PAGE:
Written by Arthur Rasco, director of the new documentary, ‘Facing Darkness.’ Photos courtesy of Samaritan’s Purse.
It was 2:15 a.m. In the darkness, Joseph Gbembo ran as he pushed a wheelbarrow down the dirt roads of Foya, Liberia, to go get his brother, Prince, who had been vomiting all night. Prince had been at his pastor’s home, but had become too ill for his pastor to care for him. Something needed to be done. Joseph rushed to get to his brother before it was too late.
But Joseph feared the worst. It was spring 2014, and Ebola had been appearing in this small town that bordered Sierra Leone and Guinea where the virus was already spreading like wildfire. Cases were already in Liberia, and three of Joseph’s loved ones had died from the disease.
The deadly Ebola virus preyed on families. This virus turned a culture of family, love, and life upside down. This invisible adversary destroyed entire generations in a country where the notion of family is so highly esteemed. When loved ones tried to care for family members dying from Ebola, they unknowingly exposed themselves to this highly contagious, fatal disease.
Funerals also played a huge role in spreading the virus as people would wash and groom the bodies of the deceased— which in our Western mindsets might seem largely inappropriate and unsanitary, but in Liberian culture is expected. In those early days of the epidemic, as many as thousands of people acquired the disease through funeral practices.
As the disease spread, however, so did denial. Many of Joseph’s family believed that Ebola wasn’t real. Some believed that if they took you to the hospital, they killed you there. As the youngest in his family, it was difficult for Joseph to argue with his older siblings and family members. But he had been working with Christian relief agency Samaritan’s Purse and they were doing public education about the virus, what it was, and how it spread.
Now under the cover of night, Joseph was facing the reality of Ebola, and he was running. Joseph knew he couldn’t carry his brother himself, nor should he should even touch him. A wheelbarrow was all that he could find to get to Prince as quickly as possible. Joseph covered his hands and got Prince into the wheelbarrow, ready to take him to the hospital. But a relative stopped Joseph and said not to take him to the hospital, that they must take him home. And that’s what they did. Fifteen hours later, Joseph’s beloved brother, Prince Gbembo, died.
Joseph would go on to see seventeen members of his family pass away from Ebola: His mother, his aunt who helped raise him, four brothers, a sister, three nephews, two of his sisters-in -law, three other aunts, a brother-in-law, and his uncle.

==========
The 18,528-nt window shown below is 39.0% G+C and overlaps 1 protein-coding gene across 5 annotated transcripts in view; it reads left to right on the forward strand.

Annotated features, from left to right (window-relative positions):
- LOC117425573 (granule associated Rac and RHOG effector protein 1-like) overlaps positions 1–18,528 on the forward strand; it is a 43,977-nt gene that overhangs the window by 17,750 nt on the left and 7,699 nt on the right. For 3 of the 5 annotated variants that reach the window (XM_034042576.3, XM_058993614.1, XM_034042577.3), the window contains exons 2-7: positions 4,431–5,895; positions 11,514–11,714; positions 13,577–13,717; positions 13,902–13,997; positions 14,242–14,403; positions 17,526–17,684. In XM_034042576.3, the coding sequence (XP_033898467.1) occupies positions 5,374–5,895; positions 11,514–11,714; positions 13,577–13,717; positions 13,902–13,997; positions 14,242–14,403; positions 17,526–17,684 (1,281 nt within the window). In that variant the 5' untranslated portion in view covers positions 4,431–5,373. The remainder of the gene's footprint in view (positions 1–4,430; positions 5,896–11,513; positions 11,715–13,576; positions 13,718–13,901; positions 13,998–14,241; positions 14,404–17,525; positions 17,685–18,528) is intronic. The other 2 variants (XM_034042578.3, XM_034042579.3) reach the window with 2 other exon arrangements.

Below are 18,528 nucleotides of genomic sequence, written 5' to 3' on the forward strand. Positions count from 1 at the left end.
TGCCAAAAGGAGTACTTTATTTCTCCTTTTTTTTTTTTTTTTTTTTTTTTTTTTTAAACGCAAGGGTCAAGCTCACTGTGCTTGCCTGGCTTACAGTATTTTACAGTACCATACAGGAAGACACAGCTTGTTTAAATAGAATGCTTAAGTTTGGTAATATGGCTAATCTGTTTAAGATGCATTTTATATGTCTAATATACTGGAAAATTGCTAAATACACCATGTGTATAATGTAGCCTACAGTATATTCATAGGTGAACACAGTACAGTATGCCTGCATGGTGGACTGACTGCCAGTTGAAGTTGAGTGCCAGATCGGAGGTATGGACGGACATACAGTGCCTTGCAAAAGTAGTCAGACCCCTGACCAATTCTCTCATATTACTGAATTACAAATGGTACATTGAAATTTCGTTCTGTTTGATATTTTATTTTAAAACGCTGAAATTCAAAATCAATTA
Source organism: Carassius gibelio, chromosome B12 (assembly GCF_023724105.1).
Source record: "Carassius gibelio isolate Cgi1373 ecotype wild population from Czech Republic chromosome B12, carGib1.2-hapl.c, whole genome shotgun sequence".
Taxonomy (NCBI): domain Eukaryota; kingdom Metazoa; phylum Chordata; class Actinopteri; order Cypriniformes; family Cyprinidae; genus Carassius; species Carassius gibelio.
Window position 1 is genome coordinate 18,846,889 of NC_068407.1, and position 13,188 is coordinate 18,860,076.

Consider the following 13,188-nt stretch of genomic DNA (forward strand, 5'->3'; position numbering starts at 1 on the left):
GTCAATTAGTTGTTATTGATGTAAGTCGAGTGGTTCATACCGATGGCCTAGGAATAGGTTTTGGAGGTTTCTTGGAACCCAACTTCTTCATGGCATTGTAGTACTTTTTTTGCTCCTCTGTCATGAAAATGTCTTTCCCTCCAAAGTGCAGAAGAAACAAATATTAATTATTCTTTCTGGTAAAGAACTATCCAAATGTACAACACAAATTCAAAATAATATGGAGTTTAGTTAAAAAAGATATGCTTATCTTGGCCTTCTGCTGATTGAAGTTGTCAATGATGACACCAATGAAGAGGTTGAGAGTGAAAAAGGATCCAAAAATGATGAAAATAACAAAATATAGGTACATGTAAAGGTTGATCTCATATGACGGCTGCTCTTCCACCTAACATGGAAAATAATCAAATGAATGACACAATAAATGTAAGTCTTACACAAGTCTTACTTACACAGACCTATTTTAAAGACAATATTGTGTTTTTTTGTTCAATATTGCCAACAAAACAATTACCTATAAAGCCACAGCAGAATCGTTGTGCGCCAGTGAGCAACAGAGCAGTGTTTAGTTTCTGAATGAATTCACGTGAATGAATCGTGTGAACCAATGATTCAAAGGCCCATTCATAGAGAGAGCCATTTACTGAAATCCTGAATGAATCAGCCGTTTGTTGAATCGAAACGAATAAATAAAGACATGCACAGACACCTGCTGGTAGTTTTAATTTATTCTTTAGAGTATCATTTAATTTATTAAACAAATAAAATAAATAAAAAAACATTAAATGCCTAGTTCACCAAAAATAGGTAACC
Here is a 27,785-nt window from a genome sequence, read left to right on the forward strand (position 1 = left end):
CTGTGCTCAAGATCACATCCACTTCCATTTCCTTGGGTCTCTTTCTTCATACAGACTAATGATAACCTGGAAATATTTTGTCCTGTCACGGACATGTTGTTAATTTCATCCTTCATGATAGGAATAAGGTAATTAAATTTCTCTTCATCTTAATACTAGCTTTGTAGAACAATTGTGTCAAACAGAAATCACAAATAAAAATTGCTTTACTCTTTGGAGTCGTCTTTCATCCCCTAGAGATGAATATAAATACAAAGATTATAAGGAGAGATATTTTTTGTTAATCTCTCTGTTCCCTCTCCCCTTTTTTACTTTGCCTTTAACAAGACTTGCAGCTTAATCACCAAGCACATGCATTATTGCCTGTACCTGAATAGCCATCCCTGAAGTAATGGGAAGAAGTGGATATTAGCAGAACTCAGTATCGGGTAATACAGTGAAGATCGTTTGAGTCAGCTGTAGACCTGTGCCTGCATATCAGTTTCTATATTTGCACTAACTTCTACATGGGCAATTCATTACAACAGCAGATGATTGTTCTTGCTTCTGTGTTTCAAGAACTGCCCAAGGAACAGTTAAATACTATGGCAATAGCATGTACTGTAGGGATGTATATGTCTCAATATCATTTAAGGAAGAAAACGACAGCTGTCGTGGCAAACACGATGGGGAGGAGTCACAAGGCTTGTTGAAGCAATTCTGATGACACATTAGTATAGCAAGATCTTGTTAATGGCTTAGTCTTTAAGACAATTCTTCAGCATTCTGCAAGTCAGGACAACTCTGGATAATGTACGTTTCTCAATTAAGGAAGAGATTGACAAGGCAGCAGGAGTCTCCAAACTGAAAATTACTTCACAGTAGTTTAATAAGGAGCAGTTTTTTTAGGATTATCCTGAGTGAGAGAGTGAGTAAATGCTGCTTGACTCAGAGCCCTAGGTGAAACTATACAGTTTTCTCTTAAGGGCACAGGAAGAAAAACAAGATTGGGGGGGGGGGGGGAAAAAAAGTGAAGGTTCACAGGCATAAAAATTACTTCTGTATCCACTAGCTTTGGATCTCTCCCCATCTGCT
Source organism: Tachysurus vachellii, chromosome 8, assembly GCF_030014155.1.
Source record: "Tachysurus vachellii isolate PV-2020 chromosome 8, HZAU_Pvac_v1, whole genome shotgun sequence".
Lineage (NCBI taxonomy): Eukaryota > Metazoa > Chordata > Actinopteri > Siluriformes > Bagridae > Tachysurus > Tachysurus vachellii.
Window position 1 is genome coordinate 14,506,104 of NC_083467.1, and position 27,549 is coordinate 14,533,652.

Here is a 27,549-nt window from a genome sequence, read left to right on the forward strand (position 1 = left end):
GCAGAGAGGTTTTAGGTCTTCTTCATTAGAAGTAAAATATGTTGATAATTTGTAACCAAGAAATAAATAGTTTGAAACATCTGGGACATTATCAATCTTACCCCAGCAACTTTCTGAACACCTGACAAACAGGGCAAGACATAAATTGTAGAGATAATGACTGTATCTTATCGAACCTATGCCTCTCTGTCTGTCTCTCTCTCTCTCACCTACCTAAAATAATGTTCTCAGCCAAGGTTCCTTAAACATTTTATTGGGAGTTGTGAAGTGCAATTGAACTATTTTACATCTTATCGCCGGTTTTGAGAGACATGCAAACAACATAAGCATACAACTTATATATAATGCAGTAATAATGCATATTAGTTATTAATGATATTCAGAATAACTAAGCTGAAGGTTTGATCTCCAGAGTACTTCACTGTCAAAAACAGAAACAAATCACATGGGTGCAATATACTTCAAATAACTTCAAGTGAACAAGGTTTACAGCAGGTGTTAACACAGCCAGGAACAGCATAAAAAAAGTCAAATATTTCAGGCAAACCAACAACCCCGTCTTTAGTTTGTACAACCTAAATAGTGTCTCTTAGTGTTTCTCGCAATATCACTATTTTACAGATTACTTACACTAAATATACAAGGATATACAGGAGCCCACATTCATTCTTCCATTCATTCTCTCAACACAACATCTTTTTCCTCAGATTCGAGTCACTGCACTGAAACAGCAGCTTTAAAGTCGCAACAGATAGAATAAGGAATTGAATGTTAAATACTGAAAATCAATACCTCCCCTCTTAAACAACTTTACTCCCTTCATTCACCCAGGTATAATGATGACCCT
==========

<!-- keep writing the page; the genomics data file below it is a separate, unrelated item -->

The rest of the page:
I met Joseph in 2015 when I traveled to Liberia to shoot for a new film by Samaritan’s Purse called Facing Darkness, which tells the story of the ministry’s response to the Ebola epidemic in West Africa. Joseph’s story was extreme, but it was also illustrative of the issues facing Liberia through that very difficult time. The epidemic seemed so far and distant from the Western world, and yet here was a young man in his twenties who is left to say to me that he faces “pain over pain, pain over pain.” He said in an interview for Facing Darkness, “It’s just better that God would take us all as one than for me to live alone in the family.” I have to confess I didn’t know how to comprehend his grief.
He took me around his home. It was a small, mud-brick apartment compound, where several of his family members used to live. He took me into one small room. No lights. No electricity that I could tell. Only daylight streaming in from the window. Speaking about Prince, Joseph pointed down at the floor and said, “At the hour of 7:35 p.m., he died right in the room here. I miss him so much.”
Later he took me to an Ebola cemetery outside of Foya where several of his relatives were buried. At the time, it was overgrown with grass, and the weeds were waist high. It was hard to see the hand-painted wooden burial markers. It was sobering. Later that year, Samaritan’s Purse took on the task of creating a formal cemetery at this site complete with engraved headstones, giving deference to those buried there.
Joseph Gbembo credits Samaritan’s Purse for saving his life and educating him about Ebola. He told me that God “didn’t make a mistake by sending Samaritan’s Purse in Liberia. It’s really for the purpose to save life.” In Facing Darkness, I tried to subtly weave in the premise that fear leads to death, but courage leads to life. And I think that Joseph embodies that notion well: In the face of danger, because of the education he had, Joseph could be courageous, help people and stay alive.
The story of Joseph is tragic, but also has the most beautiful epilogue. As our team was interviewing him for the film, I could tell he was struggling with the conflicting emotions of sadness and hope. At one point he said, “I just take everything to God, let Him take control.” Joseph could see that God was using him, the youngest sibling in his family, to take care of all the children of his late family members who had died from Ebola.
We stopped the interview to ask him, “How many?”
“There are sixteen,” he told us.
This young man was now caring for sixteen of his nieces, nephews, and cousins who had nowhere to go because their parents had died. This is his new legacy: Sixteen faces that smile and laugh with joy now that the epidemic is over. Sixteen bundles of energy and happiness.
Ebola has transformed lives all across West Africa and continues to do so. I have often shared that the Ebola crisis wasn’t just three years ago. For people like Joseph who continue to live with the realities of the epidemic, it was yesterday.
Samaritan’s Purse is a non-denominational evangelical Christian International Relief organization. (Learn more here.) Its documentary on Ebola, Facing Darkness, will be available on digital platforms on July 25.